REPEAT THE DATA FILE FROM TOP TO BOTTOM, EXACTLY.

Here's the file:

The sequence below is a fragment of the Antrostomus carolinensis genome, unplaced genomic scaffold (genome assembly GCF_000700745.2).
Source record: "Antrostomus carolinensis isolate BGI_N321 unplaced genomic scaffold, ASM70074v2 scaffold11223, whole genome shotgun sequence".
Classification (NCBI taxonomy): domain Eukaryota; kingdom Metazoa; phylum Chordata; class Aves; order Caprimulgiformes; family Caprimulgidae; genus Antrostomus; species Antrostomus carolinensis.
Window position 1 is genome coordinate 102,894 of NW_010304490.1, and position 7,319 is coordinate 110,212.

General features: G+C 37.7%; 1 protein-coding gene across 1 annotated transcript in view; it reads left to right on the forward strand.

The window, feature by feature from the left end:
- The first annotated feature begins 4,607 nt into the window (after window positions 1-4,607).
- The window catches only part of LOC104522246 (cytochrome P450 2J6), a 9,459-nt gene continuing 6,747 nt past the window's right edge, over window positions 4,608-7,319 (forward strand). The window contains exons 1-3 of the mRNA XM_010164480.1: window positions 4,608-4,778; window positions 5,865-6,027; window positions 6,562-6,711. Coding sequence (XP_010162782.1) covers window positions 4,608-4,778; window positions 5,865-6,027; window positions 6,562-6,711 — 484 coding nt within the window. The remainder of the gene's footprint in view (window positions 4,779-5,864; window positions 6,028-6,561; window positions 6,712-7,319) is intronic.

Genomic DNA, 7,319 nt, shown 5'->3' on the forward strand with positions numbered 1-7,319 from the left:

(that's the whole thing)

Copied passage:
The sequence below is a fragment of the Antrostomus carolinensis genome, unplaced genomic scaffold (genome assembly GCF_000700745.2).
Source record: "Antrostomus carolinensis isolate BGI_N321 unplaced genomic scaffold, ASM70074v2 scaffold11223, whole genome shotgun sequence".
Classification (NCBI taxonomy): domain Eukaryota; kingdom Metazoa; phylum Chordata; class Aves; order Caprimulgiformes; family Caprimulgidae; genus Antrostomus; species Antrostomus carolinensis.
Window position 1 is genome coordinate 102,894 of NW_010304490.1, and position 7,319 is coordinate 110,212.

General features: G+C 37.7%; 1 protein-coding gene across 1 annotated transcript in view; it reads left to right on the forward strand.

The window, feature by feature from the left end:
- The first annotated feature begins 4,607 nt into the window (after window positions 1-4,607).
- The window catches only part of LOC104522246 (cytochrome P450 2J6), a 9,459-nt gene continuing 6,747 nt past the window's right edge, over window positions 4,608-7,319 (forward strand). The window contains exons 1-3 of the mRNA XM_010164480.1: window positions 4,608-4,778; window positions 5,865-6,027; window positions 6,562-6,711. Coding sequence (XP_010162782.1) covers window positions 4,608-4,778; window positions 5,865-6,027; window positions 6,562-6,711 — 484 coding nt within the window. The remainder of the gene's footprint in view (window positions 4,779-5,864; window positions 6,028-6,561; window positions 6,712-7,319) is intronic.

Genomic DNA, 7,319 nt, shown 5'->3' on the forward strand with positions numbered 1-7,319 from the left: